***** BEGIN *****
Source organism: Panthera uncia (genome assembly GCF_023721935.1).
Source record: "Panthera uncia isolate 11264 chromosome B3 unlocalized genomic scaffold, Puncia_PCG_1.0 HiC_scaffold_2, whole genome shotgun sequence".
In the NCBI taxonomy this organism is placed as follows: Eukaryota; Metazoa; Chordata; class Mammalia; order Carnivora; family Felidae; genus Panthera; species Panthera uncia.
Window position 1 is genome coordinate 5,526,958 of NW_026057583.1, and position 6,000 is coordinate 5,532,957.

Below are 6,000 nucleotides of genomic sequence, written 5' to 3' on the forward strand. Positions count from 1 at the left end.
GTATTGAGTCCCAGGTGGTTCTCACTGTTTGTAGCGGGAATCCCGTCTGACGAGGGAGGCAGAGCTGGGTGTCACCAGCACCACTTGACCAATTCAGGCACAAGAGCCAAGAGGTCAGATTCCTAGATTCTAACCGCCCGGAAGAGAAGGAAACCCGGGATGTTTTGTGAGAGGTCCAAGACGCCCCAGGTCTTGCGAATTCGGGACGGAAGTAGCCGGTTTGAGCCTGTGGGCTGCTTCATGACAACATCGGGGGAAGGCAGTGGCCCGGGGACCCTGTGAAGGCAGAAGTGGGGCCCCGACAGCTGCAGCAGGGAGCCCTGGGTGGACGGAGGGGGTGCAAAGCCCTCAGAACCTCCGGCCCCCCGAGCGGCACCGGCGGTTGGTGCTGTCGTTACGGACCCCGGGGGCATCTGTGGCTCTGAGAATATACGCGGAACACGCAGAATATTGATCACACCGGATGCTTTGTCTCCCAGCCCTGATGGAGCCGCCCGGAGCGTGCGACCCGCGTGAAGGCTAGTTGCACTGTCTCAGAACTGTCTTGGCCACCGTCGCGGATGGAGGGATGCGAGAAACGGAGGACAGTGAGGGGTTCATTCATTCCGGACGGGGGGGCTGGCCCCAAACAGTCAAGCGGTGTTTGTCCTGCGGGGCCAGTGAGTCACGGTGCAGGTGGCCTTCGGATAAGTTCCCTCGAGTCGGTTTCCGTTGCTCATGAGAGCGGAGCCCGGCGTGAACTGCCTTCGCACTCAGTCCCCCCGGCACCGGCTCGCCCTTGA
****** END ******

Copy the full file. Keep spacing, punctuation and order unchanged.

Source organism: Panthera uncia (genome assembly GCF_023721935.1).
Source record: "Panthera uncia isolate 11264 chromosome B3 unlocalized genomic scaffold, Puncia_PCG_1.0 HiC_scaffold_2, whole genome shotgun sequence".
In the NCBI taxonomy this organism is placed as follows: Eukaryota; Metazoa; Chordata; class Mammalia; order Carnivora; family Felidae; genus Panthera; species Panthera uncia.
Window position 1 is genome coordinate 5,526,958 of NW_026057583.1, and position 6,000 is coordinate 5,532,957.

Below are 6,000 nucleotides of genomic sequence, written 5' to 3' on the forward strand. Positions count from 1 at the left end.
GTATTGAGTCCCAGGTGGTTCTCACTGTTTGTAGCGGGAATCCCGTCTGACGAGGGAGGCAGAGCTGGGTGTCACCAGCACCACTTGACCAATTCAGGCACAAGAGCCAAGAGGTCAGATTCCTAGATTCTAACCGCCCGGAAGAGAAGGAAACCCGGGATGTTTTGTGAGAGGTCCAAGACGCCCCAGGTCTTGCGAATTCGGGACGGAAGTAGCCGGTTTGAGCCTGTGGGCTGCTTCATGACAACATCGGGGGAAGGCAGTGGCCCGGGGACCCTGTGAAGGCAGAAGTGGGGCCCCGACAGCTGCAGCAGGGAGCCCTGGGTGGACGGAGGGGGTGCAAAGCCCTCAGAACCTCCGGCCCCCCGAGCGGCACCGGCGGTTGGTGCTGTCGTTACGGACCCCGGGGGCATCTGTGGCTCTGAGAATATACGCGGAACACGCAGAATATTGATCACACCGGATGCTTTGTCTCCCAGCCCTGATGGAGCCGCCCGGAGCGTGCGACCCGCGTGAAGGCTAGTTGCACTGTCTCAGAACTGTCTTGGCCACCGTCGCGGATGGAGGGATGCGAGAAACGGAGGACAGTGAGGGGTTCATTCATTCCGGACGGGGGGGCTGGCCCCAAACAGTCAAGCGGTGTTTGTCCTGCGGGGCCAGTGAGTCACGGTGCAGGTGGCCTTCGGATAAGTTCCCTCGAGTCGGTTTCCGTTGCTCATGAGAGCGGAGCCCGGCGTGAACTGCCTTCGCACTCAGTCCCCCCGGCACCGGCTCGCCCTTGA